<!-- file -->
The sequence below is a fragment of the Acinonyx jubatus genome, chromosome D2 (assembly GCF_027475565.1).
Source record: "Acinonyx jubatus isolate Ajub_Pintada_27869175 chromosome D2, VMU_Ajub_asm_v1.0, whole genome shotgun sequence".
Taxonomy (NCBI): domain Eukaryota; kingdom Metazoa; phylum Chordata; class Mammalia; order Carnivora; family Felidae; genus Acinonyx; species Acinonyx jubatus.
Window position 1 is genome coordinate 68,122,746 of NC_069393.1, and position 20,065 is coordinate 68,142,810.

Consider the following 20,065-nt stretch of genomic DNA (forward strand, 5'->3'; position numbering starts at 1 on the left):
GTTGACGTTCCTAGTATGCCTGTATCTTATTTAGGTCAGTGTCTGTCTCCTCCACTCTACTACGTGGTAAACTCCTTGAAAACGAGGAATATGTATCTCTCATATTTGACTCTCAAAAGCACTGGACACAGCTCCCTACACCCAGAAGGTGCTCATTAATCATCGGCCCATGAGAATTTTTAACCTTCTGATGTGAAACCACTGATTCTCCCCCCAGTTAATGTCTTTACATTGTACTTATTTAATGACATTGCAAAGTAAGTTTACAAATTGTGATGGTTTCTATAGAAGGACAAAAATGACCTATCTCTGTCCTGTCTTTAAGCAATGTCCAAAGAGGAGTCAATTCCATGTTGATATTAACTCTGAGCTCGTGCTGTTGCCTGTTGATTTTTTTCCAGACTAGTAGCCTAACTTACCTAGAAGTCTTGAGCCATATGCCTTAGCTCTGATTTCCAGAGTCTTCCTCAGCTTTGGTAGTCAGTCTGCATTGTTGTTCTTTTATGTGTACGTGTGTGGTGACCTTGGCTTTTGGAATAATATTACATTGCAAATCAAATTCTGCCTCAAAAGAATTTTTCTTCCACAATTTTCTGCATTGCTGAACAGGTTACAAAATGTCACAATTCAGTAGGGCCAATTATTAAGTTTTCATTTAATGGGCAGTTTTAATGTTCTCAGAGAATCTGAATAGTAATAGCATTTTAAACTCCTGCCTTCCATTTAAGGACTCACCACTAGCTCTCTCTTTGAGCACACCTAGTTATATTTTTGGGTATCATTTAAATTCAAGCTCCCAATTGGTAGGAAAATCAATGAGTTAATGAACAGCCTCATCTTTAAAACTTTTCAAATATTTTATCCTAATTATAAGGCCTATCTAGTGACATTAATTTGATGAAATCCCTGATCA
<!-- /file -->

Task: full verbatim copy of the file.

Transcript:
The sequence below is a fragment of the Acinonyx jubatus genome, chromosome D2 (assembly GCF_027475565.1).
Source record: "Acinonyx jubatus isolate Ajub_Pintada_27869175 chromosome D2, VMU_Ajub_asm_v1.0, whole genome shotgun sequence".
Taxonomy (NCBI): domain Eukaryota; kingdom Metazoa; phylum Chordata; class Mammalia; order Carnivora; family Felidae; genus Acinonyx; species Acinonyx jubatus.
Window position 1 is genome coordinate 68,122,746 of NC_069393.1, and position 20,065 is coordinate 68,142,810.

Consider the following 20,065-nt stretch of genomic DNA (forward strand, 5'->3'; position numbering starts at 1 on the left):
GTTGACGTTCCTAGTATGCCTGTATCTTATTTAGGTCAGTGTCTGTCTCCTCCACTCTACTACGTGGTAAACTCCTTGAAAACGAGGAATATGTATCTCTCATATTTGACTCTCAAAAGCACTGGACACAGCTCCCTACACCCAGAAGGTGCTCATTAATCATCGGCCCATGAGAATTTTTAACCTTCTGATGTGAAACCACTGATTCTCCCCCCAGTTAATGTCTTTACATTGTACTTATTTAATGACATTGCAAAGTAAGTTTACAAATTGTGATGGTTTCTATAGAAGGACAAAAATGACCTATCTCTGTCCTGTCTTTAAGCAATGTCCAAAGAGGAGTCAATTCCATGTTGATATTAACTCTGAGCTCGTGCTGTTGCCTGTTGATTTTTTTCCAGACTAGTAGCCTAACTTACCTAGAAGTCTTGAGCCATATGCCTTAGCTCTGATTTCCAGAGTCTTCCTCAGCTTTGGTAGTCAGTCTGCATTGTTGTTCTTTTATGTGTACGTGTGTGGTGACCTTGGCTTTTGGAATAATATTACATTGCAAATCAAATTCTGCCTCAAAAGAATTTTTCTTCCACAATTTTCTGCATTGCTGAACAGGTTACAAAATGTCACAATTCAGTAGGGCCAATTATTAAGTTTTCATTTAATGGGCAGTTTTAATGTTCTCAGAGAATCTGAATAGTAATAGCATTTTAAACTCCTGCCTTCCATTTAAGGACTCACCACTAGCTCTCTCTTTGAGCACACCTAGTTATATTTTTGGGTATCATTTAAATTCAAGCTCCCAATTGGTAGGAAAATCAATGAGTTAATGAACAGCCTCATCTTTAAAACTTTTCAAATATTTTATCCTAATTATAAGGCCTATCTAGTGACATTAATTTGATGAAATCCCTGATCA